> new Date().toISOString();
"2017-07-25T21:54:30.611Z"

Note that some applications out there show the number of seconds since January 1, 1970 UTC with simple decimal formatting; this gives us 1501013802 for the previous example. As you can see, a human can’t make sense of such date without tools, which is problematic when inspecting data and logs that are meant to be human-readable.

Timezones

In the context of calendaring, you must deal with timezones because people travel or have calls with guests far away. Luckily, it’s easy to do correctly.

First, you need to know the difference between a timezone and a time offset. A timezone is a region of the world associated with rules that allow deriving an offset with respect to universal time (UTC). Timezones have unique identifiers such as America/Los_Angeles and can also be designated by aliases such as US/Pacific. The former is the recommended form and has the structure Continent/Largest_City_In_Timezone. Three-letter codes such as PDT are ambiguous and should not be used in machine-readable representations of timezones.

Time Formatting

Formatting time should be done with the time offset that matches the location of the context. An offset can be obtained from a timestamp and a timezone. It cannot be obtained from a timezone alone because of possible Daylight Savings rules or because rules may change over time.

In any case, it should be made clear to the user which timezone is used.

  • For viewing the day’s agenda, the current location of the user determines the best time zone.
  • For scheduling future events in a remote location, the local time at that location is most useful.
  • For flights across timezones, it’s best to show the start time and the end time in their respective timezones, as well as the trip’s duration.
  • For a single in-person meeting, the time should be formatted according to local time. If the user lives in Los Angeles but attends a meeting in New York City, local time is New York’s time.
  • For a call involving guests in multiple timezones, use the organizer’s timezone. In this specific case, it may be useful to also display times in the user’s timezone at the time of the call.

While this is kind of nice in theory, in practice we often don’t have all the data needed to follow the suggestions above.

Obtaining an Appropriate Timezone

Your application that involves calendars should ask the user for their timezone during the setup phase. Timezones may be available from the calendar API, but they are associated with each calendar rather than with the user, so if a user has access to multiple calendars, this doesn’t tell us which of the timezones is correct. It’s a good idea to guess the timezone using tricks that may be available, but it requires user confirmation.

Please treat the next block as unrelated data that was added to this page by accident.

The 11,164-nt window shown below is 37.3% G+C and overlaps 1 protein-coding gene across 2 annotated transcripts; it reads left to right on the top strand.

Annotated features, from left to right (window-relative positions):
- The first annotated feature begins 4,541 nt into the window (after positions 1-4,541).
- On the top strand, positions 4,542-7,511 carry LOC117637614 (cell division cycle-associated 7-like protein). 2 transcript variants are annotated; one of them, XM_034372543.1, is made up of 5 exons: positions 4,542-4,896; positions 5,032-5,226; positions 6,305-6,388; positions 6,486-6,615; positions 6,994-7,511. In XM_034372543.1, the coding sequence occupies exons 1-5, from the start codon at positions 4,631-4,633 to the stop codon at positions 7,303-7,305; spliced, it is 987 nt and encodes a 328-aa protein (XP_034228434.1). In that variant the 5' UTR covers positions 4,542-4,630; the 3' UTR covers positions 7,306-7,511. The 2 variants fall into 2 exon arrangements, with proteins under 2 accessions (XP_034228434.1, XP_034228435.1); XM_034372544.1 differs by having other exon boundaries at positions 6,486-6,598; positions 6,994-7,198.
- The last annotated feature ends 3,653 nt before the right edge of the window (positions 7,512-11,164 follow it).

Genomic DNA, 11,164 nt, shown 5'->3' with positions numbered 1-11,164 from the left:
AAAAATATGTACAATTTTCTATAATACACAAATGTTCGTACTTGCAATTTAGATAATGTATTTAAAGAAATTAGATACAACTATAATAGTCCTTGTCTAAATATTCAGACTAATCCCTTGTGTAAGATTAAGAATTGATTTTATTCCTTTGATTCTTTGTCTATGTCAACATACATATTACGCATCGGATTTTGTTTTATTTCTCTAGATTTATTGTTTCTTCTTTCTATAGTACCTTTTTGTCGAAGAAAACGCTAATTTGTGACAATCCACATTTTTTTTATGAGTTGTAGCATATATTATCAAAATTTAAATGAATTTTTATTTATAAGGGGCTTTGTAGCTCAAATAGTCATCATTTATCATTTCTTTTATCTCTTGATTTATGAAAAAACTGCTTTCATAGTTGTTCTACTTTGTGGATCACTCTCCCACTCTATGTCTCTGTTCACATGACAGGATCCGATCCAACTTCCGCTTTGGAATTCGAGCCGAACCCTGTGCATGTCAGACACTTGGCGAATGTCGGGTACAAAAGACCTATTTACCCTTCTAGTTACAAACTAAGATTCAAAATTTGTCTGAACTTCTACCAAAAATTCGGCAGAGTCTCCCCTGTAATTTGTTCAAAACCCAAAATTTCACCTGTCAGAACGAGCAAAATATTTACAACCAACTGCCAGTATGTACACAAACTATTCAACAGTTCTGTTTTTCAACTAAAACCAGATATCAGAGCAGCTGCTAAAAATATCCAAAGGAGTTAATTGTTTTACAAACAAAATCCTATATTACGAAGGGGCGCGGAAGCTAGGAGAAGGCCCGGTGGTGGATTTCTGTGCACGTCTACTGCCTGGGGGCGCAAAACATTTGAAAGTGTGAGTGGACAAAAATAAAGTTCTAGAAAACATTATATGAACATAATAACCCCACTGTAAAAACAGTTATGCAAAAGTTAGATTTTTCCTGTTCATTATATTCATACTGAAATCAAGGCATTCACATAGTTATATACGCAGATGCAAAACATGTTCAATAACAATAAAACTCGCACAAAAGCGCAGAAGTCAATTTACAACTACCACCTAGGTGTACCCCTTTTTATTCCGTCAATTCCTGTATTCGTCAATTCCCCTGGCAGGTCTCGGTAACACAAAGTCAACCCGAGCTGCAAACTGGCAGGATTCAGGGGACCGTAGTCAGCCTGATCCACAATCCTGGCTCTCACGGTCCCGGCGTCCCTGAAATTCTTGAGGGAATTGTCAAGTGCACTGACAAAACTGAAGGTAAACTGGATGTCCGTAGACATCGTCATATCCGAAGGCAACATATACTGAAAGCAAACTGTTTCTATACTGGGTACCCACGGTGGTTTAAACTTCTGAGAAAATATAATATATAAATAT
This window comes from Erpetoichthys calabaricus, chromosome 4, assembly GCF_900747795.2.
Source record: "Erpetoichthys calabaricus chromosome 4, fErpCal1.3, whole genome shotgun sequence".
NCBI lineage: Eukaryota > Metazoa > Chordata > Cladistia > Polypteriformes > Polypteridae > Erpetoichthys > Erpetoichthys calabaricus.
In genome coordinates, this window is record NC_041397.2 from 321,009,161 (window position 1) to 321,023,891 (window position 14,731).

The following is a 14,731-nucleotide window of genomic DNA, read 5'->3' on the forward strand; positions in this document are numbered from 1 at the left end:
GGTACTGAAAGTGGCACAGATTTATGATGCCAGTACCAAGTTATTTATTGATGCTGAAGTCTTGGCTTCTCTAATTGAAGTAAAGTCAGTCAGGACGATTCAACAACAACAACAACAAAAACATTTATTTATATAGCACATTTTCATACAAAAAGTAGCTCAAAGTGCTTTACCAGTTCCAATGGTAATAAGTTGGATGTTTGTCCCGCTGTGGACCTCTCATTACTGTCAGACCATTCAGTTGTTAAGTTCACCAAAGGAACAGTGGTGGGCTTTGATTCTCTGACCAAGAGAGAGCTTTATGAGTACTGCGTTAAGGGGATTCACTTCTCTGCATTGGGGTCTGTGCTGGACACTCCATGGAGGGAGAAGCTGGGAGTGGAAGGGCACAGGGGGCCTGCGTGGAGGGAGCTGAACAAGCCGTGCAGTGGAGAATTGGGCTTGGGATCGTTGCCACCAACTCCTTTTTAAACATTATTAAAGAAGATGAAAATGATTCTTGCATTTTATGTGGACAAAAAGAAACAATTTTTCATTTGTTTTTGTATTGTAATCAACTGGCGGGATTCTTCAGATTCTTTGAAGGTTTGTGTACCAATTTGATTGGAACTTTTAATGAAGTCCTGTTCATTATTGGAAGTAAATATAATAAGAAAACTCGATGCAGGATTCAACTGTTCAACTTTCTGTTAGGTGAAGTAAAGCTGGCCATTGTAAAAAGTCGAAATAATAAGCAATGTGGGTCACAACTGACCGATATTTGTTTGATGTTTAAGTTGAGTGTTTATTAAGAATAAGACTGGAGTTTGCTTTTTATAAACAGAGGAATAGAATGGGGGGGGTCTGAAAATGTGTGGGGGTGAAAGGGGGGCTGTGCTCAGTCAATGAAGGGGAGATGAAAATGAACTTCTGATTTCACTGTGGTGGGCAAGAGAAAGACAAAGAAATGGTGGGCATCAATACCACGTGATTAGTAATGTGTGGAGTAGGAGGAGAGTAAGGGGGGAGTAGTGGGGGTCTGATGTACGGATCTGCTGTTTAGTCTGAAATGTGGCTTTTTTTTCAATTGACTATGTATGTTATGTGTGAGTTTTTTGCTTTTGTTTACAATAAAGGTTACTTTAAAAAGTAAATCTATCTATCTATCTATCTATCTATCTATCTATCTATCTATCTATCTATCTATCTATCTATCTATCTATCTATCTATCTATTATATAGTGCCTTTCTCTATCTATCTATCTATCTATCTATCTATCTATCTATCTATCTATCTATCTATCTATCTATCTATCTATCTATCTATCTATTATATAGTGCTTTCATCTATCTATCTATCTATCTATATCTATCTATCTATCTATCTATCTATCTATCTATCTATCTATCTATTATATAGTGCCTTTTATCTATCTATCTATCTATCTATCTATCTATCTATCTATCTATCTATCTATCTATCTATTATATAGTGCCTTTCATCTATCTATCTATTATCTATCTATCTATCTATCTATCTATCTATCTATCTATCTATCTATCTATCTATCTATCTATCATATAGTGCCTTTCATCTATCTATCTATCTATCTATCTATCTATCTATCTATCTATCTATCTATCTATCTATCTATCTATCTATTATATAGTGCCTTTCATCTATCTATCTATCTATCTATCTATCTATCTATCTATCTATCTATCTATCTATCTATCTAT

A timezone can be obtained from a location using a service such as the Google’s Timezone API. Here are ways to guess a user’s timezone:

  • From the user’s geographical coordinates, if available from the environment.
  • From the client’s IP address, if available; then use a service to resolve it into geographical coordinates and a timezone.
  • From the time offset used by the web browser to format dates. This solution involves computing the difference between UTC and local time. It’s taken care of by JavaScript libraries such as Moment.js and it’s suitable for shifting all timestamps to the browser’s timezone, which may change automatically as the user travels.

Asking the user to pick their timezone from a dropdown also works and it’s simple to implement, but it’s inconvenient.

An example of timezone identifier is America/Los_Angeles. Pacific Time is the name that locals would recognize, so it would be suitable for display in English. Its offset with respect to UTC is -8 hours in winter and -7 hours in the summer and the exact rules are defined in the IANA timezone database.

Timezone definitions are maintained by the IANA (Internet Assigned Numbers Authority), with official releases a few times a year. Those definitions are installed on Ubuntu under /usr/share/zoneinfo and they’re used by the localtime system call which expresses a time in seconds since 1970 into year, month, day, hour, minutes, and seconds… according to the globally-defined timezone.

Yes, localtime doesn’t take a timezone parameter. In order to format a local time for an arbitrary timezone, the default POSIX way is to set the TZ environment variable, call localtime, then optionally set TZ back to what it was. Environment variables being global to a process, this is not thread-safe, but at least it works without installing a special-purpose library.

In bash/sh you can therefore format the current date in the timezone of your choice as follows:

$ TZ=Africa/Abidjan date
Wed Jul 26 00:15:36 GMT 2017

For a date in RFC3339 format with millisecond precision and GNU date, the following function will work:

$ function date_() { date '+%FT%T.%3N%:z' "$@"; }
$ date_
2017-07-25T17:30:09.528-07:00

Note that date --rfc-3339=ns will almost work, except there’s no ms precision for milliseconds, only seconds or nanoseconds (see man date), and it prints a space instead of the T. ¯\_(ツ)_/¯

Here’s how to obtain the current time in Hong Kong, formatted the way we want:

$ TZ=Asia/Hong_Kong date_
2017-07-26T08:30:24.024+08:00

And this is for formatting “86400 seconds (= 24 hours) after January 1, 1970 UTC”, our current timezone being 8 hours behind UTC at that time of the year of the year on that year:

$ date_ -d @86400
1970-01-01T16:00:00.000-08:00